To print: Select File and then Print from your browser's menu
-------------------------------------------------------------- This story was printed from ZDNetAsia, located at,2000010021,20164499,00.htm. --------------------------------------------------------------
AgendaMalaysia to shutter Web site by Dec 31
By Julian Matthews,
December 12, 2000

Pure content play headed by noted author Rehman Rashid bites the dust.

KUALA LUMPUR - Ezine AgendaMalaysia is closing down its Web site come year end citing a failure to attract fresh funds and poor market conditions as key factors.

Its managing editor Rehman Rashid described the eight-month-old new media play as "equivalent of a quickie in the gym - nasty, brutal and short but fun".

"We've run out of money about four months earlier than expected, which means both that it's been a lousy year for the Malaysian capital market, and that we weren't terribly good at foreseeing a year ago exactly how lousy a year it would be," stated Rehman, in a closing editorial.

Rehman, the author of "A Malaysian Journey" and formerly with New Straits Times and Asiaweek, agreed that Malaysian advertisers are still too print-focused and either wary or ignorant of the value of targeted Internet advertising or promotions.

"I don't believe this will change in the near-term," he told ZDNet Asia in an e-mail response.

When asked if pure-content plays are dead, Rehman responded: "Perhaps. The subscription-based model doesn't work well, either. I'm not sure what plays are alive."

Rehman qualified, however, that AgendaMalaysia's closure should not be seen "as a failure of the product we delivered".

"Our month-on-month rise in readership continued throughout the eight months of our existence, and we seemed generally well-regarded by our readers. I would be upset if our failure as a business is spun as a verdict against the brand of journalism we provided."

Rehman also pointed out that the closure had "nothing to do with any repression, suppression or oppression on the part of the Malaysian authorities."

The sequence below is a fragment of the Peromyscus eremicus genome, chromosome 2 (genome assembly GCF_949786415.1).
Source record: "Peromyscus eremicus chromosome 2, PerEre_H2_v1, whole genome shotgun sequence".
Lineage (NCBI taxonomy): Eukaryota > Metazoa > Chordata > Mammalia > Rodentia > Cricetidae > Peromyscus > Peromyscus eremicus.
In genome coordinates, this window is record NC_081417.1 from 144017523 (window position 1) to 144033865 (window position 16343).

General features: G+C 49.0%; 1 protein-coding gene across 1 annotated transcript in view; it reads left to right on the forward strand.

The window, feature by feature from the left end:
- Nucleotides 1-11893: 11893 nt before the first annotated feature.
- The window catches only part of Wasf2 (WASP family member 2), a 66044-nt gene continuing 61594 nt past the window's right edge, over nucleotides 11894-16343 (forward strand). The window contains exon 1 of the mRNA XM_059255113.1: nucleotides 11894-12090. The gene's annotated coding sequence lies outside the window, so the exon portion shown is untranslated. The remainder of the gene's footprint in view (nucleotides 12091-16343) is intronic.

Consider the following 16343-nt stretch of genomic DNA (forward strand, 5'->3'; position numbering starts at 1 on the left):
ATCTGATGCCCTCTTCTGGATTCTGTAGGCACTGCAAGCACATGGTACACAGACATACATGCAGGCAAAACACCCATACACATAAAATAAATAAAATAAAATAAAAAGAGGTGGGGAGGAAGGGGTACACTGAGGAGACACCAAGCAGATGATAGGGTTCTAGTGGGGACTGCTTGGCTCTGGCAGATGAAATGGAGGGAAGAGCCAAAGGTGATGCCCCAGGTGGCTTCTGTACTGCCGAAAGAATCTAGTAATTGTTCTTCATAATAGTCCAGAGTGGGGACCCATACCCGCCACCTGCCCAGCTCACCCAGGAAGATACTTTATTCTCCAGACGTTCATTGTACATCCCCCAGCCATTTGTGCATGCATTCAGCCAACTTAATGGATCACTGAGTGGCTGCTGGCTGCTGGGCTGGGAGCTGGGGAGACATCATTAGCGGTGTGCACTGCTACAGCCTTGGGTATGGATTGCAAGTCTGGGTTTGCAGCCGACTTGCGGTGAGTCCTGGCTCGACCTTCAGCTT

AgendaMalaysia was owned by Maya Capital Sdn Bhd and covered government and politics, business and finance, science, technology and the environment, culture and society, and sports and recreation , with several contributing columnists.

Local media reported that the Web site was started with an estimated seed capital of RM1 million (US$263,160) and had a burn rate of about RM50,000 (US$13,160) a month.

One contributor said it relied mainly on freelance contributors who were paid between RM300-500 per article. "We were paid promptly but the closure was expected," he added.

Jaafar Ismail, who is named as chief executive on the Web site, when contacted by telephone today, declined to comment further on whether the site would be sold or any compensation or severance benefits will be offered to staff. "It is a matter for the shareholders," he said.

Rehman indicated that the company may repackage its archive of 740 articles into a print digest with the working title, "AgendaMalaysia 2000: The Book", which will be sold through traditional channels, but orders could be made via e-mail.

Rehman said he has personally not lost faith in Internet media, although in terms of ad spending, print media still wins out.

"The Internet hasn't been bad for Malaysia. We'll always be pleased that AgendaMalaysia was able to be a part of the broadening of the Malaysian media enabled by these advances in communications technology.

"This has been tremendous for the seeding of new talent; a veritable Golden Age for wannabe writers, journalists and media mavens. Writers have never been as well paid in this country, the local media consumer has never been so well supplied - and there really is no turning back. For better or worse - most probably for both - Pandora's Box is open," he said.

Rehman also believes the government will remain consistent in its claim that it will not censor the Internet, and is unlikely to change its stance with rising Internet penetration rates.

"I doubt it. What would likely happen instead is more stringent attention to the laws of sedition, defamation and libel on the part of the authorities, and a concomitant attention to ethics and professionalism on the part of journalists. Neither of which would be necessarily negative for the media consumer," he said.

Julian Matthews is ZDNet Asia's correspondent in Malaysia.